What are your goals for the future?
Two years ago I had serious blood clots that literally shut me down. I finished a 22-mile week with a 7-mile run on Saturday. On Monday I could only walk about 200 feet. I was in the hospital for 5 days, and when I left my walking was up to 400 feet. My wife and I walked together, and when our walking got up to 1 1/2 miles, I started to mix in small amounts of running. My long run is currently 7 miles, about 60% running and 40% walking. I alternate short runs with short walks, about 1 minute for running and a bit less for walking.

My immediate goals are to get my Monday or Tuesday rest run to 5 miles (I’ve achieved that), my Wednesday or Thursday medium run to 7 miles (I just did that but my body isn’t used to it yet), and my Friday or Saturday long run to 10 miles. After I reach those goals and my body is getting used to those distances, I’ll increase the medium and long runs until my three runs are 5, 10, 15 miles. At that point, I will consider doing a half-marathon once or twice a year.

What is your favorite thing about running?
I run for enjoyment. I enjoy the running. I enjoy being outside. I enjoy the birds and animals that I see. I even enjoy picking up trash along the path I run. I do almost all of my running on the Jordan River Parkway that follows the Jordan River from Utah Lake to the Great Salt Lake. I like to run the Parkway because it gets me away from city streets and the resulting smog. It gets me out in nature. I pass quite a few walkers, runners, cyclists, etc., and I enjoy nodding hello to them. There is an older man, who I see once or twice a week, who rides an electric scooter, and I always stop and talk with him. I enjoy races, too, but they are a secondary interest in my running.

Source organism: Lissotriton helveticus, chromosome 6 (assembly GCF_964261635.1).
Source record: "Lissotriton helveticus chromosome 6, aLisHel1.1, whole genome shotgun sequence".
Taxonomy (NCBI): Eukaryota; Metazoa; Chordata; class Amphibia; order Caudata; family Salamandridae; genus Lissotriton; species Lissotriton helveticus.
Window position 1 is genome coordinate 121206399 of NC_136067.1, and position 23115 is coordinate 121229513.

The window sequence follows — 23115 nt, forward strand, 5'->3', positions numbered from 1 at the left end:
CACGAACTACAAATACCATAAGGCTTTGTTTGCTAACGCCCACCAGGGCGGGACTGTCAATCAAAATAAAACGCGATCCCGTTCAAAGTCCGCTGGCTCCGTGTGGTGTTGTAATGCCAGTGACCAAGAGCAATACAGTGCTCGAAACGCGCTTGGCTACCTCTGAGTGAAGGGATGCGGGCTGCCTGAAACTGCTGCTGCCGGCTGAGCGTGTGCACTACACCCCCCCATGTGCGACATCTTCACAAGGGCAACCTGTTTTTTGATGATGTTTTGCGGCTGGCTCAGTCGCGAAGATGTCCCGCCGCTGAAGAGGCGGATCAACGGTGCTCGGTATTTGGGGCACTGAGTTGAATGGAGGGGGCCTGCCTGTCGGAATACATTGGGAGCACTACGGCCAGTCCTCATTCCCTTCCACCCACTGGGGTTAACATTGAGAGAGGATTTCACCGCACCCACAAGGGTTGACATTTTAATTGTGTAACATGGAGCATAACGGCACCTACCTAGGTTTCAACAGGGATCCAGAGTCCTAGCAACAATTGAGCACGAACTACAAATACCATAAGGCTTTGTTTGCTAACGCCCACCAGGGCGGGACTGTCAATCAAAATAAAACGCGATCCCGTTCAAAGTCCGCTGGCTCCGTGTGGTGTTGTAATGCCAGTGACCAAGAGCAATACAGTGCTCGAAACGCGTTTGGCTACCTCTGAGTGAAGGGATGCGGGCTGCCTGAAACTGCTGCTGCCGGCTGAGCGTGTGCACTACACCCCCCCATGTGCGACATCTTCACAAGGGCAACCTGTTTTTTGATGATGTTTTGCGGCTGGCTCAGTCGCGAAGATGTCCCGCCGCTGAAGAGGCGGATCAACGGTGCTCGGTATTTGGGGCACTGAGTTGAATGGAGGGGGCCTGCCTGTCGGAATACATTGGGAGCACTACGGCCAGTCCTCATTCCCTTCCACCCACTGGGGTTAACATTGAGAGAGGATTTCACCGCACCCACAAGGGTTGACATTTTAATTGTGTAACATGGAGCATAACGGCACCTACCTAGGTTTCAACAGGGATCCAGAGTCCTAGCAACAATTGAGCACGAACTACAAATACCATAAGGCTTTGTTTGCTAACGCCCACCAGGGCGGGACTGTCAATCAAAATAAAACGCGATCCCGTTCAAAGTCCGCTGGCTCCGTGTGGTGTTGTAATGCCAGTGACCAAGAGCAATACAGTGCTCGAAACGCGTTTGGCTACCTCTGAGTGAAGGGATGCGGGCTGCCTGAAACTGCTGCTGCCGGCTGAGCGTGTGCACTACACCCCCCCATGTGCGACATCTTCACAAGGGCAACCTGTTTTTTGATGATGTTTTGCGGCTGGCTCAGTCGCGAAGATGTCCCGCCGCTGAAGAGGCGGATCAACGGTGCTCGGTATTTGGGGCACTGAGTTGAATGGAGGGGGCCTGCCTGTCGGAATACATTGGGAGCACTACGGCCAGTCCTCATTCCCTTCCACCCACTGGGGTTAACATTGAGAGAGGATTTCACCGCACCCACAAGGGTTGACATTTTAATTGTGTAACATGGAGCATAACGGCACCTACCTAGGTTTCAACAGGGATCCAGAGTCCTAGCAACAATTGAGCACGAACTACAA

What’s a normal workout routine for you?
I don’t do much in cross training, so I don’t have much of a workout routine. I run three times per week, and I stretch before and after I run.

Do you have a favorite runner or athlete?
George “Doc” Sheehan. Even though I never met him, he was my mentor, and I attribute my 38 years of running with only one minor injury to following his advice: enjoy my running, listen to my body, and modify my running by how my body feels. I grew up in running before the technical gadgets were invented, and I learned to listen to my body and run according to how I feel. In my training site (http://runninginjuryfree.org) I’ve posted an essay by Doc Sheehan which was the first thing I read in the running literature. I’ve dedicated that post to Doc Sheehan.

Do you have any running gear that you love? 
I’m not into running gear very much. My shoes, shorts, long pants, technical T-shirts, nylon windbreaker, a wide-brim hat, and my Fuel Belt are all I have and need. Oh yes, I have an old Garmin GPS that I use to measure distance when I go on a new path. I don’t carry the Garmin on a regular basis. Just when I need to measure distance or check on my pace. I try not to check on my pace very often because I don’t want to become obsessed with running faster. I run for enjoyment and let my speed increase naturally.

What’s the one mistake that you see most new runners making?
Pushing themselves too much. Abnormal soreness, pain, side stitches, a high resting heart rate are not normal. They are statements from our bodies that we’re doing too much. If one feels pain, lack of energy, abnormal soreness, he or she should do the natural thing and walk or stop running. It’s abnormal to push one's self through the pain. If your body tells you it can’t handle the stress of running, do whatever it takes to reduce the stress. Pushing through the pain increases the stress, just the opposite of what your body needs.

If you could give one bit of advice to a new runner, what would it be?
Run because you want to. If you don’t like running, then walk, swim, cycle, or something else. Listen to your body and enjoy whatever you do.

Thanks, Allen!

Be sure to check out Old Man Running for some great running tips, advice, and of course, some insight from Allen!

See you out on the trail, from the "Foot-Pounders" here at HeartRateMonitorsUSA.com!

 

Read more